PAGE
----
Petal Card Review: A Good Option for First Credit Card?


Are you a new borrower looking for a way to establish credit? The Petal Card is a non-traditional way to do that, and you’ll get to use a real credit card in the process.

The Petal Card offers a path to a real credit card by analyzing your bank records for payment history rather than relying solely on your credit reports.

It doesn’t require a security deposit, and you can earn some rewards to boot.

“I love the Petal Card,” money expert Clark Howard says.

“It’s a really modern fintech that is using alternative methods to determine what your level of risk is even if you’ve never had traditional credit.”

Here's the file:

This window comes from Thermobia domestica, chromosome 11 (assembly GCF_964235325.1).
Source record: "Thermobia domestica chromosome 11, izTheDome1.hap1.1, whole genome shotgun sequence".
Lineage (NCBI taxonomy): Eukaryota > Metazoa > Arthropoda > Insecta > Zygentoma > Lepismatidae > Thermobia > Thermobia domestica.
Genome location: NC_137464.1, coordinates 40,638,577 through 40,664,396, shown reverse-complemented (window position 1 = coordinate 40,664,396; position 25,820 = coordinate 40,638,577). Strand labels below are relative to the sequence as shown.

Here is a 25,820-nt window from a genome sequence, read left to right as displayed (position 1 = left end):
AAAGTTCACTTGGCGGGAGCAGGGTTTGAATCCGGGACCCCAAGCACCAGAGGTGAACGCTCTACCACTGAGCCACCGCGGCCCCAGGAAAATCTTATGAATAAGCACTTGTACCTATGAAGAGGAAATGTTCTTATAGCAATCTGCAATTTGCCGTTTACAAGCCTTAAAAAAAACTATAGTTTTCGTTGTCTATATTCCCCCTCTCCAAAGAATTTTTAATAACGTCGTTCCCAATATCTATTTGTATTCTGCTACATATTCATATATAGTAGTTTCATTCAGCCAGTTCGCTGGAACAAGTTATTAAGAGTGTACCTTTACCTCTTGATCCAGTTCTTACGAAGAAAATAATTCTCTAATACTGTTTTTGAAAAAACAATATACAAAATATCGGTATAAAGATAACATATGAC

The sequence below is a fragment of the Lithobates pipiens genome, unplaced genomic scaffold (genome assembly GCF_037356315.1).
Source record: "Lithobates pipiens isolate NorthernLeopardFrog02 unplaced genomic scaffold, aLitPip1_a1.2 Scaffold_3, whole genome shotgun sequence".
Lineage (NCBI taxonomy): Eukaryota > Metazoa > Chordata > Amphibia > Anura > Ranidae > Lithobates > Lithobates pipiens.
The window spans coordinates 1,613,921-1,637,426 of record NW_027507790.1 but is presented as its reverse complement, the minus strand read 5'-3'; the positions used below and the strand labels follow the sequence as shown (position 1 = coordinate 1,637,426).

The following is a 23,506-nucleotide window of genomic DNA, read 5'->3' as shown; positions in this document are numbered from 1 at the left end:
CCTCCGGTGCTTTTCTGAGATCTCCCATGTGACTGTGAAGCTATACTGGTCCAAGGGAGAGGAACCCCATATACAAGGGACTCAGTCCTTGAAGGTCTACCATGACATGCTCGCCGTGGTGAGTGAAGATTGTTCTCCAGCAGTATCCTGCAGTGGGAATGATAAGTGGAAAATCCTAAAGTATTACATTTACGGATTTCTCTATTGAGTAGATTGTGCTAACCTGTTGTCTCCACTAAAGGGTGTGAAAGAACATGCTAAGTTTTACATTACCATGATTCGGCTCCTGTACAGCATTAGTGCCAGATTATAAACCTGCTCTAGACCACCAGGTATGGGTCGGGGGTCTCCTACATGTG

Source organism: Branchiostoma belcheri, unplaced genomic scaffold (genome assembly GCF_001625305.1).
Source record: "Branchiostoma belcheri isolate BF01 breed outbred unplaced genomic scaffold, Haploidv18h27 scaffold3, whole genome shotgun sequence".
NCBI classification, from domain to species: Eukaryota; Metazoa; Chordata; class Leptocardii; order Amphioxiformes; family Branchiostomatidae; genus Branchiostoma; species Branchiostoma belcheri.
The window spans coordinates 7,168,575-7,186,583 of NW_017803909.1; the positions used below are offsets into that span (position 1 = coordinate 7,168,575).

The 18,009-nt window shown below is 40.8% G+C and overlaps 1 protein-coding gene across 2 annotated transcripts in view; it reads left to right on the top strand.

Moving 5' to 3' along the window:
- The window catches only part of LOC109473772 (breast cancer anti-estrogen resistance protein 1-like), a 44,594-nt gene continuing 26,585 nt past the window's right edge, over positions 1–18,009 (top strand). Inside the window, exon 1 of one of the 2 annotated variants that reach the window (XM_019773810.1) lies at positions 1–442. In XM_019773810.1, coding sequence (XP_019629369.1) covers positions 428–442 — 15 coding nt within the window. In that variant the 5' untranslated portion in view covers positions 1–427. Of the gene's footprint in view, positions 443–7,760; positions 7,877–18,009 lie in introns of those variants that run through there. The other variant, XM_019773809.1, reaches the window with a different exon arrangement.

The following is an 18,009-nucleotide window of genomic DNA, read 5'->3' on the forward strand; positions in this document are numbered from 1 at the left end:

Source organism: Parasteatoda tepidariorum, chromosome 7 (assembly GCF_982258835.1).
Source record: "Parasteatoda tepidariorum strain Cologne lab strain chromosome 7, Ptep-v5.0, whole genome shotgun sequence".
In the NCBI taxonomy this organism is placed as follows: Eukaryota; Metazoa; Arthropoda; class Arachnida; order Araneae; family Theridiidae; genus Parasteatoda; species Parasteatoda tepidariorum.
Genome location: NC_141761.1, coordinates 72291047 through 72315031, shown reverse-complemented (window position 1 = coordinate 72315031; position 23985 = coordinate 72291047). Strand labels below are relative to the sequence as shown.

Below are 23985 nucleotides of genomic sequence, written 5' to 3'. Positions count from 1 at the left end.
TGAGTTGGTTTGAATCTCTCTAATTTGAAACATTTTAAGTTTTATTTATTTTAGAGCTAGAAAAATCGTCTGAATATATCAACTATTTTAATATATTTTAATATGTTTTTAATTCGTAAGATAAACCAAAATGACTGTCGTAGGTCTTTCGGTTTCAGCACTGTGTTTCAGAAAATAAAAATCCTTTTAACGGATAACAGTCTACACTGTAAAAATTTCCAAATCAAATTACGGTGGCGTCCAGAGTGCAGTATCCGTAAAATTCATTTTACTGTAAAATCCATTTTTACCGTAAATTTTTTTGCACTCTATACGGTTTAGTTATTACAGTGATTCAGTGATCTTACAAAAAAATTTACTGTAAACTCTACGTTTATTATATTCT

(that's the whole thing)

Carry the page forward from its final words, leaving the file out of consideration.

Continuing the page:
In this article, I’ll take a deep dive into Petal Card’s unique approach, and I’ll talk with Clark about why he recommends this path for new borrowers.

What Is the Petal Card?

The Petal Card offers a change to earn cash back and build credit.

Self-described as a “credit with a conscience,” the Petal Card is designed to put credit in the hands of creditworthy people who would otherwise have a hard time getting it.

This is accomplished by judging potential borrowers on the transaction history of their bank accounts rather than their credit scores.

Petal offers two versions of its credit card: Petal 1 and Petal 2. I’ll break down what each of these offer later in the article.

The cards carry no annual fee and, unlike secured credit cards, they do not require a security deposit.

How the Petal Card Is Different From Other Credit Cards